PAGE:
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The Josephine and Lois Livingston McMillen Exhibition to display work from 5 women artists

Contemporary women artists explore intimate and informal relationships in paintings, photographs and video in Where Lies Beauty: The Josephine McMillen and Lois Livingston McMillen Exhibition at the Mattatuck Museum in Waterbury.

Madacsi Constellation Vessel

Grande Constellation Vessel, 2009 by Susan Madacsi

Waterbury, CT – Contemporary women artists explore intimate and informal relationships in paintings, photographs and video in Where Lies Beauty: The Josephine McMillen and Lois Livingston McMillen Exhibition at the Mattatuck Museum in Waterbury. The exhibit began on June 26th and continues to October 24th. The artists in the exhibition confront issues as varied as representation of self, the notion of beauty, and the politics of communication and connection. Artists included in the exhibition:

Mia Brownell takes still life food painting and couples it with science – physics and chemistry. She entwines grapes and pears with the double helix of DNA, circulatory systems and planetary orbits. She considers the value of food as nutrient, as hazard, and as colorful object. A graduate of Carnegie Mellon (BFA) and SUNY/Buffalo (MFA) Brownell is Professor of Art at Southern Connecticut State University.

Leah Joo mediates the gap between public and private spaces utilizing the window as a virtual space between them. For centuries artists have used the curtain as an internal frame on the canvas to serve as a pictorial window. Joo lifts the curtain to tempt us with voyeuristic fascination. Joo is an MFA from Yale and was awarded the Connecticut Commission on Culture and Tourism 2008 Award.

Blacksmith Susan Madacsi fools the eye with her use of material. Her forged steel sculptures belie the industrial history of the material as she forms it into lacey vessels, chunky painted platters and textured totems. Madacsi’s work showcases the claylike qualities of steel. She graduated from Boise State University (BFA) and has demonstrated her technique at many art fairs.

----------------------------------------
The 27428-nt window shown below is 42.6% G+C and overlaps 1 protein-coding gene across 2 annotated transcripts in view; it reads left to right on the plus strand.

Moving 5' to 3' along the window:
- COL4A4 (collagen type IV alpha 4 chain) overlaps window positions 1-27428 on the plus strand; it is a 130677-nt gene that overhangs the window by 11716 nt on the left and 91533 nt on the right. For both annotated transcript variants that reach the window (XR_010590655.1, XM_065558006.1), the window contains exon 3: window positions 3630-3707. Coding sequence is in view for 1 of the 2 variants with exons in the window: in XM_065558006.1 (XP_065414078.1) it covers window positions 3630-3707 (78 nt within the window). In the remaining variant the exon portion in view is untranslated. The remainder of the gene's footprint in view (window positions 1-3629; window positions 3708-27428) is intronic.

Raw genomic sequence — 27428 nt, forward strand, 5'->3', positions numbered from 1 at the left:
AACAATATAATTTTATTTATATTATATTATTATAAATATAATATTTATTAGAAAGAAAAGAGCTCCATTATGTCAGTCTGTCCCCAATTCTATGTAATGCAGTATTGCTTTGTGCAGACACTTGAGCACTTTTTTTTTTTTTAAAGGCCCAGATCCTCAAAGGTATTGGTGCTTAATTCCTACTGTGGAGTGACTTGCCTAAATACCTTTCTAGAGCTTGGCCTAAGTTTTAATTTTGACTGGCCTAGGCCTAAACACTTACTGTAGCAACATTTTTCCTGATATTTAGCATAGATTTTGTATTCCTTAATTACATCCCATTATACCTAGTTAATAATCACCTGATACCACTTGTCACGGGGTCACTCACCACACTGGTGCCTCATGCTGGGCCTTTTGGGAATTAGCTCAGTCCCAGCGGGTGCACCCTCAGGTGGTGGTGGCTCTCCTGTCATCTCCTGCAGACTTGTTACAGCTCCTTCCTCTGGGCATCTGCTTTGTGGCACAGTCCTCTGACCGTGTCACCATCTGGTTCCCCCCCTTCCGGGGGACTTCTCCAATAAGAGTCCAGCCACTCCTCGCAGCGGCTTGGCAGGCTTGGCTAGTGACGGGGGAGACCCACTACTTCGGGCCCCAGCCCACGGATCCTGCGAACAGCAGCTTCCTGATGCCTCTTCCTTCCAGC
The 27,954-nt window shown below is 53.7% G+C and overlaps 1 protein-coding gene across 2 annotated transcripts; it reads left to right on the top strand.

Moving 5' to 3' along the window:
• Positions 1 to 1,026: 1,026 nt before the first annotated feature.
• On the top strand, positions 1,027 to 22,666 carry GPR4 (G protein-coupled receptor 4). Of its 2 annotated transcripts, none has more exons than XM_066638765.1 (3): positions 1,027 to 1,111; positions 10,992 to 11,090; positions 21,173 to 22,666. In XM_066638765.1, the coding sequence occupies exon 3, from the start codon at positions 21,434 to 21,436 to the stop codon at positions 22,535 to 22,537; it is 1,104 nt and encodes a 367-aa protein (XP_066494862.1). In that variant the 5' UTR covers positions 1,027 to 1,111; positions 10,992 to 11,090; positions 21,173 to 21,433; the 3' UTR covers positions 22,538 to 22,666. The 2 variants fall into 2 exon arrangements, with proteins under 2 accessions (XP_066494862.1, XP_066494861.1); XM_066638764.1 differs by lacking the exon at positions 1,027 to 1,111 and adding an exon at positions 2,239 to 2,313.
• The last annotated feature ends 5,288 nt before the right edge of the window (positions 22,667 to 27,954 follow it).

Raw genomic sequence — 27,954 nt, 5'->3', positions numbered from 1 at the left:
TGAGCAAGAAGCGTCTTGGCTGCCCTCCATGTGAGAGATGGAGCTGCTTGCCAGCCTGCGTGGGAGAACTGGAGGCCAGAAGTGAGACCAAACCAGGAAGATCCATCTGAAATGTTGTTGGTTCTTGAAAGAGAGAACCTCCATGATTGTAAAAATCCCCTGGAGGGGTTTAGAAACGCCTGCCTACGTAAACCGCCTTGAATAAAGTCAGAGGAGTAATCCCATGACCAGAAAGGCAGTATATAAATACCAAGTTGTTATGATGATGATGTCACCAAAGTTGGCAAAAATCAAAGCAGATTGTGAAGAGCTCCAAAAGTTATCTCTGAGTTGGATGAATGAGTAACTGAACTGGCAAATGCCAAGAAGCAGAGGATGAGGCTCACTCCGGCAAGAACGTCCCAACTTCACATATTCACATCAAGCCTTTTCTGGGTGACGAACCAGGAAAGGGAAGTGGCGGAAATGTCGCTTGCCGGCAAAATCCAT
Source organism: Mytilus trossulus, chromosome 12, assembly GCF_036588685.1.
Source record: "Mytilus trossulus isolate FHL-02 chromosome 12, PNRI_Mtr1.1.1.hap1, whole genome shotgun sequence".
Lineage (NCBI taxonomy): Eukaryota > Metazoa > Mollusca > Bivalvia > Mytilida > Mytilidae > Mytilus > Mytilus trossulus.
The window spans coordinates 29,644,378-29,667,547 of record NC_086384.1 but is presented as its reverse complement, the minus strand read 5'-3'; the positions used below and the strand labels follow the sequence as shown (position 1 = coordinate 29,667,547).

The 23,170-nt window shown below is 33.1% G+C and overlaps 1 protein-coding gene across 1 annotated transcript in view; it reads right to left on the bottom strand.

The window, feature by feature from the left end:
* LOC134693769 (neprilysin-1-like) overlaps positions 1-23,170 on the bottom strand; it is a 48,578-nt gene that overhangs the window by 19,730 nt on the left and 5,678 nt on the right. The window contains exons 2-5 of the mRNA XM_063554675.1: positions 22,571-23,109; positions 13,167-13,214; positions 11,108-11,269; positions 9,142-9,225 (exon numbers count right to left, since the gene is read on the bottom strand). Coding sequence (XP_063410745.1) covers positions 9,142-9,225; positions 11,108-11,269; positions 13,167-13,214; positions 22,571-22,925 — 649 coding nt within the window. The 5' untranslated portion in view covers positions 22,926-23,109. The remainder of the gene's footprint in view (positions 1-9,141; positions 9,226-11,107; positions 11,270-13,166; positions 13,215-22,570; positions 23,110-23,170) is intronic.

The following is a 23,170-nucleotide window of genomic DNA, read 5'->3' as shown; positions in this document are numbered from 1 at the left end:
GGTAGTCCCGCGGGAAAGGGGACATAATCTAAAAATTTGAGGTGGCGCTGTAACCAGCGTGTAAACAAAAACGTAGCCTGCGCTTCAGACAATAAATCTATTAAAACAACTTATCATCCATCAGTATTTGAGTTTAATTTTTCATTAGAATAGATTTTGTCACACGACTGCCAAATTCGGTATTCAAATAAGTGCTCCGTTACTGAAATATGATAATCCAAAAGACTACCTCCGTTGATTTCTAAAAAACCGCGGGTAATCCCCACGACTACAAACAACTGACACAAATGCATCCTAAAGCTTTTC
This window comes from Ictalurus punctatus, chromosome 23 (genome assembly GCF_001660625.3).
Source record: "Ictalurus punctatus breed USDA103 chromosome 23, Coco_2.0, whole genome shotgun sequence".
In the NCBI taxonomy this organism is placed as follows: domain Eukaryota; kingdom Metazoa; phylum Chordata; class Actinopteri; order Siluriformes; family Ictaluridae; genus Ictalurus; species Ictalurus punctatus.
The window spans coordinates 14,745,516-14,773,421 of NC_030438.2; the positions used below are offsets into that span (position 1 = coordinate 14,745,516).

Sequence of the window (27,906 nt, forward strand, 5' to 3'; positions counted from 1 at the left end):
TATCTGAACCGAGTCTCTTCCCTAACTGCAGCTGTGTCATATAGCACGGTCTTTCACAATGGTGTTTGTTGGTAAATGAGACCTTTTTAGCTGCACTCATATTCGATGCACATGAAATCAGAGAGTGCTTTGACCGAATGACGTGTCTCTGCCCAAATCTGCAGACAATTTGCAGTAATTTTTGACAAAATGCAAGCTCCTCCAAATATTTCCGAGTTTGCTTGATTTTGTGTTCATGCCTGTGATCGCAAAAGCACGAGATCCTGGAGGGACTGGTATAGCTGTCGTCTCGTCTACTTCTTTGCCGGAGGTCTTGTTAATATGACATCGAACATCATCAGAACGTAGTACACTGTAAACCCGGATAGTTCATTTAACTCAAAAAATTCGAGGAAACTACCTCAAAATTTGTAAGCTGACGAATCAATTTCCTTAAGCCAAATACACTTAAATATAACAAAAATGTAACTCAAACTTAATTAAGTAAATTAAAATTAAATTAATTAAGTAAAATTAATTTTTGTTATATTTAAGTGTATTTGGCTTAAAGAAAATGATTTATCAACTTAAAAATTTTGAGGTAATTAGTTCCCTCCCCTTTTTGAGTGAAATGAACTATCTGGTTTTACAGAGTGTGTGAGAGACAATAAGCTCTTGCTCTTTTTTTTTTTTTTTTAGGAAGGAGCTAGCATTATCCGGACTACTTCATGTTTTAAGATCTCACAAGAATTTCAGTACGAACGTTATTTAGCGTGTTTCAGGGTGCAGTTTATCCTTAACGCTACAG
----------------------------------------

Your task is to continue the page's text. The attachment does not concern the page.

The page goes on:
Eleanor Miller’s landscape paintings move beyond realistic depiction to metaphors for the cycle of life. The smudges and drips that veil her scenes are contemporary devices that filter the naturalism of the subjects—Miller works from and creates images that are a mix of memory and life. Miller has earned degrees at Connecticut College, the School of Visual Arts and the Fashion Institute of Technology in New York.

Afarin Rahmanifar was trained in her native Iran in the classic art form of miniature painting-the art we associate with illuminated manuscripts. She uses the precise, detailed style in her collage/paintings that juxtapose American consumer imagery with imagery derived from Iranian culture. Rahmanifar holds an MFA from the University of Connecticut and teaches at Eastern Connecticut State University.

About the author

Sean Henri

Sean is the founder and editor of The Connecticut Weekender, and CEO and Founder of Pepperland Marketing. He’s a lifelong CT resident and frequently blogs about the outdoors, beer, food, family life and small business in CT. Follow him on Twitter at @SeanHenri.

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